Our playgrounds are filling up with all these amazing children with varied, exciting (to me) backgrounds which to them are just ‘normal’ and ‘whatever’.
We are creating a new society and teaching tolerance through nature and nurture. I couldn’t be happier. But of course, I do have to bring everything back to me and, well, this puts me in a very difficult position. I like children, especially my friends’ children, but, oh, I really don’t want one. I don’t. Honestly.
This huge opportunity is now available to me, ending years of oppression, but it is utterly wasted on me. I can’t answer the question “So, do you think you’ll have children?” without sounding hugely selfish and hedonistic. “Oh, well, I quite like my life the way it is, really.” Parents back away from me so fast, the wheels on their Bugaboo whirr with enough power for take-off.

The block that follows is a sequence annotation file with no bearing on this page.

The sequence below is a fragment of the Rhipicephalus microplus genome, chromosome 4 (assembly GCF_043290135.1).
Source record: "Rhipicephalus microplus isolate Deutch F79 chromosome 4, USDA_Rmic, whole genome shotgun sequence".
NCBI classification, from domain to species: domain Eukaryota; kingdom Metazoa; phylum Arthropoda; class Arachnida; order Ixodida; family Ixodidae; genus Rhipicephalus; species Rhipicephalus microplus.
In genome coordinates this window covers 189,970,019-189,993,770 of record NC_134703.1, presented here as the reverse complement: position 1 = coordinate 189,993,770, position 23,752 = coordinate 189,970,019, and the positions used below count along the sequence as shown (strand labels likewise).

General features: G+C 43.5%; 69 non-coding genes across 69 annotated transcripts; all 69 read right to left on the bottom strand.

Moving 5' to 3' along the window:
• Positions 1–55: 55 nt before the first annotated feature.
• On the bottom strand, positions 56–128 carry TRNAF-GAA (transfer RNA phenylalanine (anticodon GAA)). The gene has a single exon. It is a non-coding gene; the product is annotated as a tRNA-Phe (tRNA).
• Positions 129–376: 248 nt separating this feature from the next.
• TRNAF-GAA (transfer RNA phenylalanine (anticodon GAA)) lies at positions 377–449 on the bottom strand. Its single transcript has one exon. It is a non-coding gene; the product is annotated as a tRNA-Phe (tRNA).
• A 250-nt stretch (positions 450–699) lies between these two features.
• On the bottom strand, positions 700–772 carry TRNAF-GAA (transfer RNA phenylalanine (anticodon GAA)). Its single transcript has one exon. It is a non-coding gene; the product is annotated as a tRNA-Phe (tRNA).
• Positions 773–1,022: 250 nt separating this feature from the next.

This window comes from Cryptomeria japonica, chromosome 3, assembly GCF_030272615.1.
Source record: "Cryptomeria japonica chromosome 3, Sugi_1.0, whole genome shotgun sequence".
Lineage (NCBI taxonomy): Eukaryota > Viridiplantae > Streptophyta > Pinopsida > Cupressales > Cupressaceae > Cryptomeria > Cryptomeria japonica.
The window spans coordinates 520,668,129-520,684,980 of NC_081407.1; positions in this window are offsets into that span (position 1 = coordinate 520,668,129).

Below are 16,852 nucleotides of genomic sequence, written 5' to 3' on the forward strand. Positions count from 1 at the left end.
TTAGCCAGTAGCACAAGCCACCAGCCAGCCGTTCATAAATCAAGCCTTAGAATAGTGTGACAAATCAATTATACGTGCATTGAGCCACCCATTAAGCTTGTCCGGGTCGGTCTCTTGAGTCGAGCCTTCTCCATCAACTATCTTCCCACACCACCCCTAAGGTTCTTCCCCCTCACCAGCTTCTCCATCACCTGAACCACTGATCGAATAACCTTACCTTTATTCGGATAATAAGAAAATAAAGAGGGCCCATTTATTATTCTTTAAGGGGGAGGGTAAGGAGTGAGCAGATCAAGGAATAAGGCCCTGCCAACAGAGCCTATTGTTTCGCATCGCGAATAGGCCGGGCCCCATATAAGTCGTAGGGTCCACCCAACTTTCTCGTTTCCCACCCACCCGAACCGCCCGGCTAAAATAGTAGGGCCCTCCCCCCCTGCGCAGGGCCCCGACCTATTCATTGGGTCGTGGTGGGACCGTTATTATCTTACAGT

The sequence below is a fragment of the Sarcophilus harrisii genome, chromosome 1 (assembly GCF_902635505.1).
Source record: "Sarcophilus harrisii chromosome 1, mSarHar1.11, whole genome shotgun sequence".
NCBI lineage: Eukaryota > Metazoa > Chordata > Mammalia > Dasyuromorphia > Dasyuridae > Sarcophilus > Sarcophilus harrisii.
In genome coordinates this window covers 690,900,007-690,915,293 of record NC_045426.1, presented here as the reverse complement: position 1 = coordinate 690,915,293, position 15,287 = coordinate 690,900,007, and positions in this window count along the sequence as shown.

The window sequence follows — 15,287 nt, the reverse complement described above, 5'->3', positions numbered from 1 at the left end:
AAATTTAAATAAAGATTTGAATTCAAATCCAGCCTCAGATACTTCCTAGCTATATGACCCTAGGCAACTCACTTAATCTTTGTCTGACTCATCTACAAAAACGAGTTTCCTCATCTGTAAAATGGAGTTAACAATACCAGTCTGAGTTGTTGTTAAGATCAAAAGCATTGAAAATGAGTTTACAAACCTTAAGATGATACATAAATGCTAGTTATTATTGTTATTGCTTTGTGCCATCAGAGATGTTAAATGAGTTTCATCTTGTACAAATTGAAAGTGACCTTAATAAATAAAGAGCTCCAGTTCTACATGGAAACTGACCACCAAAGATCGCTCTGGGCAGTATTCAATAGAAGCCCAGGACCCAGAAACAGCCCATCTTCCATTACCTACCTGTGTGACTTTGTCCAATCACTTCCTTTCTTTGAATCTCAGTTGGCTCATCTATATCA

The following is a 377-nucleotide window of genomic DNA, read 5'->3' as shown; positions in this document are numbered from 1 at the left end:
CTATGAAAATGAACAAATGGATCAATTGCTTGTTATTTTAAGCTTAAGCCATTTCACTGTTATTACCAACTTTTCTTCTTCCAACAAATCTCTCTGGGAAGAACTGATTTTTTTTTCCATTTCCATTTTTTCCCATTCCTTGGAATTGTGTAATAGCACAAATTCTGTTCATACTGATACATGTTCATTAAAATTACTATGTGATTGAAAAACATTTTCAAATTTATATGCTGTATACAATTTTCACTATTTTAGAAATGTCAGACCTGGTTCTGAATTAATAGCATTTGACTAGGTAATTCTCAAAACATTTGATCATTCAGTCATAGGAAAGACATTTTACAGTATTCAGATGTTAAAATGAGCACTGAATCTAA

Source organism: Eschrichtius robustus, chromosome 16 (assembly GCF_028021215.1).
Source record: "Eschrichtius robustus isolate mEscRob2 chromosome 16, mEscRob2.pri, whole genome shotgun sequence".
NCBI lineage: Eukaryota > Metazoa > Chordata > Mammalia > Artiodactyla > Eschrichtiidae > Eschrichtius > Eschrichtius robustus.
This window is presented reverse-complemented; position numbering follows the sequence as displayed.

And now, here we go again. Gay marriage is an actual thing. And I’m glad, truly I am. I can’t wait to hear about all these weddings and I am so happy that finally gay relationships get the recognition they deserve. You GO, guys and gals.
But spare a thought for those of us who want to stay this side of the wedding vows. I am 100% FOR gay marriage, but, I am absolutely sure, it is 100% NOT for me.
It feels wrong, somehow, to have all these rights – like I’ve been given an extra vote or a spare lung – and have no desire to exercise them. Am I wasteful? And explaining why I don’t want to is difficult.
But I suppose the real right that has been afforded me is the right to decide whether I want to or not. I have been presented with the option, which feels marvellous and empowering. It feels even more exhilarating to have the freedom to say “Thanks for the progress – but I’ll have to pass”.
So please don’t feel sorry for me or tell me it might one day happen for me if I’m very, very lucky. I’m perfectly happy up here on this shelf of my own construction. Sorry, Prince Charming; it’s going to have to be a no.